Ask others who have created a postdoc whether you have missed anything, Rastogi says. You can use former classmates as resources or find potential mentors through your state association's Listserv or one of APA's. They can provide guidance and support, and bring up points you may not have thought about in your quest to find a position, such as whether the program offers training seminars, whether you'll get one-on-one time with fMRI machines, or whether you'll be given interesting clients who will help you grow as a therapist, Grus says. "You want to be sure the experience will really aid you in meeting your long-term professional goals," she says.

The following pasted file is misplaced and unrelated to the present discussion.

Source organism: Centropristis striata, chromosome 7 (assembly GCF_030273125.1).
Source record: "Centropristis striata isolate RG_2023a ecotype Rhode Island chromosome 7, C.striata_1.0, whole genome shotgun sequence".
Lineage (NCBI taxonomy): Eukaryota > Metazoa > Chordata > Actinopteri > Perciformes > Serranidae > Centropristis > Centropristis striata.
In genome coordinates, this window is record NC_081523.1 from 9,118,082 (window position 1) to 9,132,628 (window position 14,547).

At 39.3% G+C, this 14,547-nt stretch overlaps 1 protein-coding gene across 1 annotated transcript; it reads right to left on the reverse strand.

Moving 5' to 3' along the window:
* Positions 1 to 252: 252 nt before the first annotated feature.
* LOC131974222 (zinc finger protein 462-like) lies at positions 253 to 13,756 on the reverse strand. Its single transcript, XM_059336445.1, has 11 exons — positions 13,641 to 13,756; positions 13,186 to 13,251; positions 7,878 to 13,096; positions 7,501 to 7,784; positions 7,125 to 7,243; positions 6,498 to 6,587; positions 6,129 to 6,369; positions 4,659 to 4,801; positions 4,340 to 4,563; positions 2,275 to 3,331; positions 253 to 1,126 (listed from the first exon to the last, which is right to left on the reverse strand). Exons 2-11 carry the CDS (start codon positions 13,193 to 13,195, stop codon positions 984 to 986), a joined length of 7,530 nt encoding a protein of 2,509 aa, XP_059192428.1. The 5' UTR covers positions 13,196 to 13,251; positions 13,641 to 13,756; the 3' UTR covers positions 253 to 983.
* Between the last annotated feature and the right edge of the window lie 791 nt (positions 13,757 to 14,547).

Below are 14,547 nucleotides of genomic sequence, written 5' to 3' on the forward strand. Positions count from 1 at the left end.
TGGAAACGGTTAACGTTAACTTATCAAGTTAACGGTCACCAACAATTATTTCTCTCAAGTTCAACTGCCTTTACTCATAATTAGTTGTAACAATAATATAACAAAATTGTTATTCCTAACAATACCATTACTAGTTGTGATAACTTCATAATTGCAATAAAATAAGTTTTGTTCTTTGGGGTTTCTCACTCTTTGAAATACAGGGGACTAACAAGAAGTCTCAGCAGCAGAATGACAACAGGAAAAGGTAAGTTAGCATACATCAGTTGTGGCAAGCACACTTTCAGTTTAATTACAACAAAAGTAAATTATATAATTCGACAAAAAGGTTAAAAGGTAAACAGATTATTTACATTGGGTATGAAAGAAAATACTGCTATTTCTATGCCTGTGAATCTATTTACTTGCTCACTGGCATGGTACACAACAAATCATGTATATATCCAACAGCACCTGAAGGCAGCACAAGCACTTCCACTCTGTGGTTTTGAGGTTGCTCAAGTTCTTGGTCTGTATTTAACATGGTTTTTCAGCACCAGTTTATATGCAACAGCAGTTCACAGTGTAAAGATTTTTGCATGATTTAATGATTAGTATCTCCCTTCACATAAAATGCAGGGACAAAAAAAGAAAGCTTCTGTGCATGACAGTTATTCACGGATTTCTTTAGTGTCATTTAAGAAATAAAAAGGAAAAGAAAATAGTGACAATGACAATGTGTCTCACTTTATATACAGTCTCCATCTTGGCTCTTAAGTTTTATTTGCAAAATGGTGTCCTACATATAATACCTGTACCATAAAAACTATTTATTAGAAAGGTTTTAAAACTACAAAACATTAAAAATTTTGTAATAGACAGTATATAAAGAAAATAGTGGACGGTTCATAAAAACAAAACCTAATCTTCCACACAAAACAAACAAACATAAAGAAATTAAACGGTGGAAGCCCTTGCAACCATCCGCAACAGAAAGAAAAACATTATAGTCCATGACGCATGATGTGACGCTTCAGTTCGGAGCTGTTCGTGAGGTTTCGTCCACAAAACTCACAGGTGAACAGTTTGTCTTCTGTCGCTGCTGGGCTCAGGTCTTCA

Step 5: Be Persistent

Rastogi called several private practitioners and community mental health centers—many who wanted to charge her upward of $100 a week to supervise her—before she found a counseling center that needed help. Researchers, too, shouldn't get discouraged if they haven't lined anything up by spring, Dalrymple says. While winter seems to be the typical season for securing a postdoc, new grants are funded year-round. 

Step 6: Stay Organized